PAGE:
Proclamation 5090—General Pulaski Memorial Day, 1983
By the President of the United States of America
On October 11, 1779, the Polish and American patriot Casimir Pulaski was mortally wounded while leading his troops in battle at Savannah, Georgia. Pulaski died fighting in our American Revolution so that we could live as a free and independent Nation.
It is fitting that we should pay tribute to this martyr for freedom and that free men and women everywhere should take this occasion to rededicate themselves to the principles for which Pulaski gave his life. The power of the ideal of freedom remains vital, both in Pulaski's homeland and in his adopted country. In paying tribute to Casimir Pulaski, we pay tribute as well to all those Poles who have sacrificed themselves over the years for their common goal: the freedom of that heroic nation.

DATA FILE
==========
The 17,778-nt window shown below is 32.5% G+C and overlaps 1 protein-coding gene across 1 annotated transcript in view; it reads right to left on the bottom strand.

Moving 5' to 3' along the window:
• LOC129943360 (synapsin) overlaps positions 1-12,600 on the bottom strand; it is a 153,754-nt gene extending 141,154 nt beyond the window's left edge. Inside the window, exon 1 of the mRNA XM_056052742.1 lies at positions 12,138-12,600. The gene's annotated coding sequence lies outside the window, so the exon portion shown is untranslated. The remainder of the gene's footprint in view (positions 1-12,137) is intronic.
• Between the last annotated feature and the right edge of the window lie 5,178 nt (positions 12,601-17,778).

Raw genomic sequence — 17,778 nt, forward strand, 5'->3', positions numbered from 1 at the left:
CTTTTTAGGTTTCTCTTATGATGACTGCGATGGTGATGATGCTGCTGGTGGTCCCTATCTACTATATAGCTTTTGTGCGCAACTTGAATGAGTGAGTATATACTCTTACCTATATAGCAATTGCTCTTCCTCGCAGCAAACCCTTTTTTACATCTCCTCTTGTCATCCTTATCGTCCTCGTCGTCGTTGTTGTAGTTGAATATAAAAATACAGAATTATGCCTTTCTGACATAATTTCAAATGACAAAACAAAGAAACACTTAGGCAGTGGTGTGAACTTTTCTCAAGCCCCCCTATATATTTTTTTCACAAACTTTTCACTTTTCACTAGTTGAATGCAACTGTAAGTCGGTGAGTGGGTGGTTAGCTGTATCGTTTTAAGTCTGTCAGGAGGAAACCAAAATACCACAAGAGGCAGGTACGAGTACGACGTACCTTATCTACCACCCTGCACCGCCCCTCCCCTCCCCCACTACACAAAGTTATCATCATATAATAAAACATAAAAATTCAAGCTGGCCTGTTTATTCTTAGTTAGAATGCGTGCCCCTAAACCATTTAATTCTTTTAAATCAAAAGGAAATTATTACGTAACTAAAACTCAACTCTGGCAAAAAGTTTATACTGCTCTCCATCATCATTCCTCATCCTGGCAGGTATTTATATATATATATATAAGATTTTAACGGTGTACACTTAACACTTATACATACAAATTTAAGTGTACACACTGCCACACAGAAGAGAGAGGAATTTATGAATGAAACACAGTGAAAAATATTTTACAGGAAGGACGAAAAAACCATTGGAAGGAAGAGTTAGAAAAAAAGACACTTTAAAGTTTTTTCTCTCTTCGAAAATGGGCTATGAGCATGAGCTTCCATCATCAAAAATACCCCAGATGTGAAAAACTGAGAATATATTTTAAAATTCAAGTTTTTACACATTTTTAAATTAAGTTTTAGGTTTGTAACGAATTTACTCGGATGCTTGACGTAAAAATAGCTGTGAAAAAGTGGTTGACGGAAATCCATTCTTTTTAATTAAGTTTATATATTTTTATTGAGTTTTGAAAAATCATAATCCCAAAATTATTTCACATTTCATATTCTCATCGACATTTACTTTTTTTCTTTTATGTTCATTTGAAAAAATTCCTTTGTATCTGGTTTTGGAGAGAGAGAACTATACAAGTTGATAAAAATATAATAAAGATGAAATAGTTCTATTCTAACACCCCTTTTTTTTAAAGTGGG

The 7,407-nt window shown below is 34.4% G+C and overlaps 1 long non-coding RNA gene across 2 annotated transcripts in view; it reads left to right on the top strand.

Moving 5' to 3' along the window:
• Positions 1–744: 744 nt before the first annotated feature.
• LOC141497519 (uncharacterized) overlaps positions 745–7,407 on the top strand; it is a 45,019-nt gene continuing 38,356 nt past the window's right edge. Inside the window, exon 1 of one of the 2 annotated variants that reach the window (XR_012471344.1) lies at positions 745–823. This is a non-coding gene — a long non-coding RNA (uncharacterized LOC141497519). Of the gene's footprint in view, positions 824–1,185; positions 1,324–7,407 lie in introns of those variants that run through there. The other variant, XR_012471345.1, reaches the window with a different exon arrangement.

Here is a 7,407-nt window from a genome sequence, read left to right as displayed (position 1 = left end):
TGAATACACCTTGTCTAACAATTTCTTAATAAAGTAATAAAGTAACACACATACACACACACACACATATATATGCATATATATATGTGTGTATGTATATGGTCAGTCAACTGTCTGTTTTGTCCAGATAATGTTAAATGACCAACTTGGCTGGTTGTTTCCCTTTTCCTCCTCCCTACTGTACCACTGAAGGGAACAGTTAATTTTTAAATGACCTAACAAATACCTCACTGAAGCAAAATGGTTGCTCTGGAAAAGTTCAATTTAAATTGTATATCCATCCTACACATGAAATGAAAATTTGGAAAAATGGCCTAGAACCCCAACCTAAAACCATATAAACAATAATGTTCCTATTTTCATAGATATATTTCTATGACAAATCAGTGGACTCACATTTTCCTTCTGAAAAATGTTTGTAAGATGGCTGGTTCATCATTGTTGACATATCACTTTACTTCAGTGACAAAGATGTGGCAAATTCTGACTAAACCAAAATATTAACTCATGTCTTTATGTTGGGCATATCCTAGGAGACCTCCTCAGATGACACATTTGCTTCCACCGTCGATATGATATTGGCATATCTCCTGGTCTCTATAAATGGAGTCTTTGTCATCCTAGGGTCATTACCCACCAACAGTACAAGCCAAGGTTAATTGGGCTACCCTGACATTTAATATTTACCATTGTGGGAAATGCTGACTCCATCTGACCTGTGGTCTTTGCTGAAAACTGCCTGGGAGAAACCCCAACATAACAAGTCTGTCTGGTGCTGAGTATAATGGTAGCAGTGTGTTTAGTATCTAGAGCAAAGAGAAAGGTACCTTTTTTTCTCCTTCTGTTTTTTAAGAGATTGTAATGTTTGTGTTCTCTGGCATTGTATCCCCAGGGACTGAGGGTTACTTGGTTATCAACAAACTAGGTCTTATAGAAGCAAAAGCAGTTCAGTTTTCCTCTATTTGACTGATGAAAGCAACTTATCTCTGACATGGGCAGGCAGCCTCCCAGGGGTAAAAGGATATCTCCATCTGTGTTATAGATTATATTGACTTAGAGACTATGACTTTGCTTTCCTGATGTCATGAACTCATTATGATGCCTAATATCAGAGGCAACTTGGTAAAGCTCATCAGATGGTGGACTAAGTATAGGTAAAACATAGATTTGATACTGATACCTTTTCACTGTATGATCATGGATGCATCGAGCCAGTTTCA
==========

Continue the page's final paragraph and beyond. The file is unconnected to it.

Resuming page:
Now, Therefore, I, Ronald Reagan, President of the United States of America, in recognition of the supreme sacrifice General Pulaski made for his adopted country, do hereby designate October 11, 1983, as General Pulaski Memorial Day, and I direct the appropriate Government officials to display the flag of the United States on all Government buildings on that day.
In Witness Whereof, I have hereunto set my hand this 6th day of Sept., in the year of our Lord nineteen hundred and eightythree, and of the Independence of the United States of America the two hundred and eighth.
Ronald Reagan, Proclamation 5090—General Pulaski Memorial Day, 1983 Online by Gerhard Peters and John T. Woolley, The American Presidency Project https://www.presidency.ucsb.edu/node/245821